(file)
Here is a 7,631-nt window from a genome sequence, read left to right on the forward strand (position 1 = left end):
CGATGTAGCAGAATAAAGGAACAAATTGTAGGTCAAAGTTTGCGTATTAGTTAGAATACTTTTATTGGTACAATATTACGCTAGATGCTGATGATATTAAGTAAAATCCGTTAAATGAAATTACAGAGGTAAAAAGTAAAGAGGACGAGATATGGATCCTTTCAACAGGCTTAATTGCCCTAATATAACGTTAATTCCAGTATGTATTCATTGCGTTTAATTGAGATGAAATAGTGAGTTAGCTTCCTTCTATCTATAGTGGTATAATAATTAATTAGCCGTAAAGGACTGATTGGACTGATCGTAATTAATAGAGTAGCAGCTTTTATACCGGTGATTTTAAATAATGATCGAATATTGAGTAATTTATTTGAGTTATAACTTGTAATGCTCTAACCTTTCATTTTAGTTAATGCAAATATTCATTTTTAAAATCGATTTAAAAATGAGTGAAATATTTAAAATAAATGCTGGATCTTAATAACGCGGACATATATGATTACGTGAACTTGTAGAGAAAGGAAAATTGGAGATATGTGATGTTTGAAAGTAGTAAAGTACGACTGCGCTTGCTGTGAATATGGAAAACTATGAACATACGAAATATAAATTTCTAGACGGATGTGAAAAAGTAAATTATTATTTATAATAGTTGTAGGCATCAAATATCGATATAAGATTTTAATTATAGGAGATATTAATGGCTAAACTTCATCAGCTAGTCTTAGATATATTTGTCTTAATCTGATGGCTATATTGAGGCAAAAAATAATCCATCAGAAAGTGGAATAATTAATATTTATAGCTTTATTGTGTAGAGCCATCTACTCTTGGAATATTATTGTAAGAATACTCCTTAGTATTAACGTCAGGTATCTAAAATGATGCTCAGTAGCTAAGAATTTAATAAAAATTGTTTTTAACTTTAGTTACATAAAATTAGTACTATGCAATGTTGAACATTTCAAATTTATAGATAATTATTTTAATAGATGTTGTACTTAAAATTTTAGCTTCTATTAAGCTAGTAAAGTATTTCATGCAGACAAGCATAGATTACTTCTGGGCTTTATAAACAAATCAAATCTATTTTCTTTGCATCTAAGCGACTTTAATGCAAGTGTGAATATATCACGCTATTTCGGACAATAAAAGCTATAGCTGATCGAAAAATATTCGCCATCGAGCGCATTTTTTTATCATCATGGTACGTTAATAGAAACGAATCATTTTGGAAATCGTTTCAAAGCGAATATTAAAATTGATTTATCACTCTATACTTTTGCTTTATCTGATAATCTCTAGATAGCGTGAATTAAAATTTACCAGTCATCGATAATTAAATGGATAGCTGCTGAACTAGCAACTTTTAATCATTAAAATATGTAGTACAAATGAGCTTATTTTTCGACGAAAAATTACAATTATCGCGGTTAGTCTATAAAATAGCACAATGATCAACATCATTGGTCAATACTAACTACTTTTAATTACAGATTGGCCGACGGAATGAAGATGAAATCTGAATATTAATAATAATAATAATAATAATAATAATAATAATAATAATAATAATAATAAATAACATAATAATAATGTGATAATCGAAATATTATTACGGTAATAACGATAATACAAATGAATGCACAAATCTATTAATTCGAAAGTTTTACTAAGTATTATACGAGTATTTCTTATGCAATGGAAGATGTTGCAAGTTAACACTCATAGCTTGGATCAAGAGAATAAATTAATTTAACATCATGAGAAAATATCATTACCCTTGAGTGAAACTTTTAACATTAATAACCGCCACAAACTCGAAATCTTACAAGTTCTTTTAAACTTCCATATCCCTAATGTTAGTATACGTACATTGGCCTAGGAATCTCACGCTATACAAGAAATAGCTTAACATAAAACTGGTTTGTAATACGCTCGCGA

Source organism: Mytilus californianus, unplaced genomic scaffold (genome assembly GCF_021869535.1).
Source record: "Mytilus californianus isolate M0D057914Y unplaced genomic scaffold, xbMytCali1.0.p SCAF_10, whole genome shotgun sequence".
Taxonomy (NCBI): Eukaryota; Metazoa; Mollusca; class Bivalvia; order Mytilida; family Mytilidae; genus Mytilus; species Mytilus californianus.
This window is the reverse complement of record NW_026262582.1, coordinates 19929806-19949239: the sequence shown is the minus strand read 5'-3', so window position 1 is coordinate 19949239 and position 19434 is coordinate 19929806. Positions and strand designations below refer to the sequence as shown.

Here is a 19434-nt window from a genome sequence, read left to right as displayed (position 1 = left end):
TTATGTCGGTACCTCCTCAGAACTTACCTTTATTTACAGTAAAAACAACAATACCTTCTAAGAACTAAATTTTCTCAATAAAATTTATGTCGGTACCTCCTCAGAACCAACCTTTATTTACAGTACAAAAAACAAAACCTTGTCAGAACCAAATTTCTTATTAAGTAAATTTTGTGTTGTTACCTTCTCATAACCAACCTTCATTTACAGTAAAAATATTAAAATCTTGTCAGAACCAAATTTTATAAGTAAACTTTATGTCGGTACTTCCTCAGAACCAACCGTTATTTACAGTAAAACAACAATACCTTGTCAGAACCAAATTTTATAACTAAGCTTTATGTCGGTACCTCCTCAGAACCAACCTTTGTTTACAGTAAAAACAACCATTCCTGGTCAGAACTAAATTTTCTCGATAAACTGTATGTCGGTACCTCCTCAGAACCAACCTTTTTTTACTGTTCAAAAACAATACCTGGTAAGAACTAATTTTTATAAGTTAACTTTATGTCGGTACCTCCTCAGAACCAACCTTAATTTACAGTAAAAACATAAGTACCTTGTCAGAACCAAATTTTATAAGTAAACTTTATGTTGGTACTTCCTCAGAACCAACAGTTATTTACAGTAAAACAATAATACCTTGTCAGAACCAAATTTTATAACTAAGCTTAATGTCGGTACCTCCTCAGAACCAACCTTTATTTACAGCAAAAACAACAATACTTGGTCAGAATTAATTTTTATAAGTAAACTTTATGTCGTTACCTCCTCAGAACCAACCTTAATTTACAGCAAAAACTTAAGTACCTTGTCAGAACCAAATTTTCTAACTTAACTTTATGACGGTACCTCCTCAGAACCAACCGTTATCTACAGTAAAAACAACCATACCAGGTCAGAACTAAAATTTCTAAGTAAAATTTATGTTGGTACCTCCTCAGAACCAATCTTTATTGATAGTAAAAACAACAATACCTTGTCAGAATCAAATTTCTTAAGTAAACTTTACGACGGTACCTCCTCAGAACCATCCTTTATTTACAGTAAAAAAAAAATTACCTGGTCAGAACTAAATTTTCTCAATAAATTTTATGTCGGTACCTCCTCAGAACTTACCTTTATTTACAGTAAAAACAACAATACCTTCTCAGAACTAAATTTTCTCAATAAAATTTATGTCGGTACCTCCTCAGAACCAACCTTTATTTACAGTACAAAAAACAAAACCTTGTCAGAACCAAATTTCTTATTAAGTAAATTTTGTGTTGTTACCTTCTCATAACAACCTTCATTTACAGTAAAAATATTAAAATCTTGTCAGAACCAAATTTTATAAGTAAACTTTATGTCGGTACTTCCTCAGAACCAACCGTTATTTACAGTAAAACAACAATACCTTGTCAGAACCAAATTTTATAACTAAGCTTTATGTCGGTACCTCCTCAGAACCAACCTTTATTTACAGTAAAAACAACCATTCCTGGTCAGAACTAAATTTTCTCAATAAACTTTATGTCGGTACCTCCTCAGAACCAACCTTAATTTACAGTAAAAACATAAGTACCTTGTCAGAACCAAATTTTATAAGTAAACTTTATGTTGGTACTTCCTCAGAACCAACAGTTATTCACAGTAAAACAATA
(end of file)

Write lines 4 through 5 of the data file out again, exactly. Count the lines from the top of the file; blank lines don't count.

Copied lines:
Source record: "Mytilus californianus isolate M0D057914Y unplaced genomic scaffold, xbMytCali1.0.p SCAF_10, whole genome shotgun sequence".
Taxonomy (NCBI): Eukaryota; Metazoa; Mollusca; class Bivalvia; order Mytilida; family Mytilidae; genus Mytilus; species Mytilus californianus.